Watch Immune Cell Migration

Most of us haven’t really seen a cell, apart from diagrams in books, or if you were lucky enough at school through a microscope but neither of these really give you a 3D perspective of a cell. Although better equipped than most to understand the cell, even scientists haven’t really had a 3D perspective of cells until now. New research from Howard Hughes Medical Institute has for the first time created a 3D imaging system for inside the body. The video above is the inner ear of a Zebrafish and shows an immune cell rolling through and eating particles of sugar. The immune cell looks nothing like our textbook drawings of round flat circles and it is amazing to watch, to say the least. We have been able to see cells under a microscope for 100’s of years but for most of this time, they have been squished between glass slides and this isn’t exactly their natural state. That’s a problem, says physicist Eric Betzig, the group leader behind this new breakthrough. “This raises the nagging doubt that we are not seeing cells in their native state, happily ensconced in the organism in which they evolved.” In order to get their new microscope working, they took a page out of the astronomy playbook. Earth’s atmosphere interferes with our earthbound observations so to get around this astronomers us a method called adaptive optics which uses mirrors that a computer can deform to correct the images. So using this method, Betzig combined adaptive optics with a lattice light sheet microscopy. This imaging technique sweeps an ultra-thin sheet of light through the cell, building a high-resolution 3D movie from the 2D images it takes in real time. We’ve had this technology at our fingertips, but it’s been too complicated and expensive to be practical, even for advanced research labs. Betzig wants to change that. “Technical demonstrations and publications don’t amount to a hill of beans,” he says. “The only metric by which a microscope should be judged is how many people use it, and the significance of what they discover with it.” While his current microscope fills a 10-foot-long table, his team is working on a smaller one they hope will fit on a small desk and sport a more reasonable price tag.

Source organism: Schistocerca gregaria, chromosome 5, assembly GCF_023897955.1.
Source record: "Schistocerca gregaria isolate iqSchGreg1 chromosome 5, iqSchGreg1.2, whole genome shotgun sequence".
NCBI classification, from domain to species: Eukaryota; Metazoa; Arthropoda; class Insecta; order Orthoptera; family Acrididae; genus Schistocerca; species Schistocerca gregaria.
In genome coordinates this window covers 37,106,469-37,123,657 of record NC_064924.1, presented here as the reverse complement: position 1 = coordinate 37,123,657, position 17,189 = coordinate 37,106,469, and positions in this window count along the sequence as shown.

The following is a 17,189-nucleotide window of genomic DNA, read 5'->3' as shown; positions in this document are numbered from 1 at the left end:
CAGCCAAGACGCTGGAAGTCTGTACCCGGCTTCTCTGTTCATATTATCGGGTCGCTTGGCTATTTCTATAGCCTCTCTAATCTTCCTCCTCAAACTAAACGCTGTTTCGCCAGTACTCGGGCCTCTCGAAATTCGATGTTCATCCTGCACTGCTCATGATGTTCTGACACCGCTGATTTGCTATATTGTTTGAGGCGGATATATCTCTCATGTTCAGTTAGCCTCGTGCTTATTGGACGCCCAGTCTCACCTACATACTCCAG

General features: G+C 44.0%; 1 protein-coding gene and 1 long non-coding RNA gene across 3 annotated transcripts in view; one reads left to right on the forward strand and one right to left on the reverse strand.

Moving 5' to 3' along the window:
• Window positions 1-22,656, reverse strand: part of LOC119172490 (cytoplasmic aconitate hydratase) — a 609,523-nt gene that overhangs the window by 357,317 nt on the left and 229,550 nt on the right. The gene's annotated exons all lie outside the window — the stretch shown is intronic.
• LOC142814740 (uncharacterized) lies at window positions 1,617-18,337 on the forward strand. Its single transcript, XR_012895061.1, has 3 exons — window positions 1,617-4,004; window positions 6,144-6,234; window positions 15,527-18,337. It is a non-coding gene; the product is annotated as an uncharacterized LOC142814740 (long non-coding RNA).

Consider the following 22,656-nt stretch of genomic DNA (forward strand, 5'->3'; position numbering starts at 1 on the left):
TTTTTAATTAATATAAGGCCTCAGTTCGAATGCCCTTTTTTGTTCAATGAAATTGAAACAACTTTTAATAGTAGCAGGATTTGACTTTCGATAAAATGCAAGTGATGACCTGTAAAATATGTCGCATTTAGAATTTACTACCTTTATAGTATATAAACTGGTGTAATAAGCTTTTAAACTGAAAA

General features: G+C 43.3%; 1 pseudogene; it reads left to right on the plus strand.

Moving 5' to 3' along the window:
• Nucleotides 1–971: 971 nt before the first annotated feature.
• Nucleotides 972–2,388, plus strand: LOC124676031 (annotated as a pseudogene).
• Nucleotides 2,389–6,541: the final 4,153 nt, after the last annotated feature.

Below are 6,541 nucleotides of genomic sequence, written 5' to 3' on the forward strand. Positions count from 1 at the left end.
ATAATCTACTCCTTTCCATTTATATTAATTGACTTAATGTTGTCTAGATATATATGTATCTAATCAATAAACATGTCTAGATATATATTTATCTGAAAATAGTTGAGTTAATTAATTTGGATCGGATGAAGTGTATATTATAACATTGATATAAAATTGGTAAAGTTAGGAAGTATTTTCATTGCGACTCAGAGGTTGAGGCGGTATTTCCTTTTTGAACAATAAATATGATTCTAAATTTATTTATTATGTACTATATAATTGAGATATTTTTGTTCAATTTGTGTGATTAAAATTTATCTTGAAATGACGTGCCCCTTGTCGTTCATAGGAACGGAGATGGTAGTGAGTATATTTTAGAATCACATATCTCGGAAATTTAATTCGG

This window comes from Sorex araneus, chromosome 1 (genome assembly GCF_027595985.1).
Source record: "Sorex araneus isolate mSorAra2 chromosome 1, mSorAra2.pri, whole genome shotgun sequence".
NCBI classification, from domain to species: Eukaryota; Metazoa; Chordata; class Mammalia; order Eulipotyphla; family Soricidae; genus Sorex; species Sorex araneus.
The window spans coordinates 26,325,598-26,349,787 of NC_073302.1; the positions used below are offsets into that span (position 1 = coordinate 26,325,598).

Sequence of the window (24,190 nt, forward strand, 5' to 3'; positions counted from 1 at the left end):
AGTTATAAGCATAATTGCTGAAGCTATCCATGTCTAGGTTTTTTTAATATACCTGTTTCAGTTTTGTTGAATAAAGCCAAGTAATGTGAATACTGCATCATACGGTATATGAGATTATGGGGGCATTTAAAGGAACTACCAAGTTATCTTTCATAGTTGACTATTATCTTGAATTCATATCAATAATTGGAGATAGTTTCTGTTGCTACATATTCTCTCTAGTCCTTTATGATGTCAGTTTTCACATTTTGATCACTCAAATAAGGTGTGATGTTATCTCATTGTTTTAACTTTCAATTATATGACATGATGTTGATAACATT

Share This Science News


more insights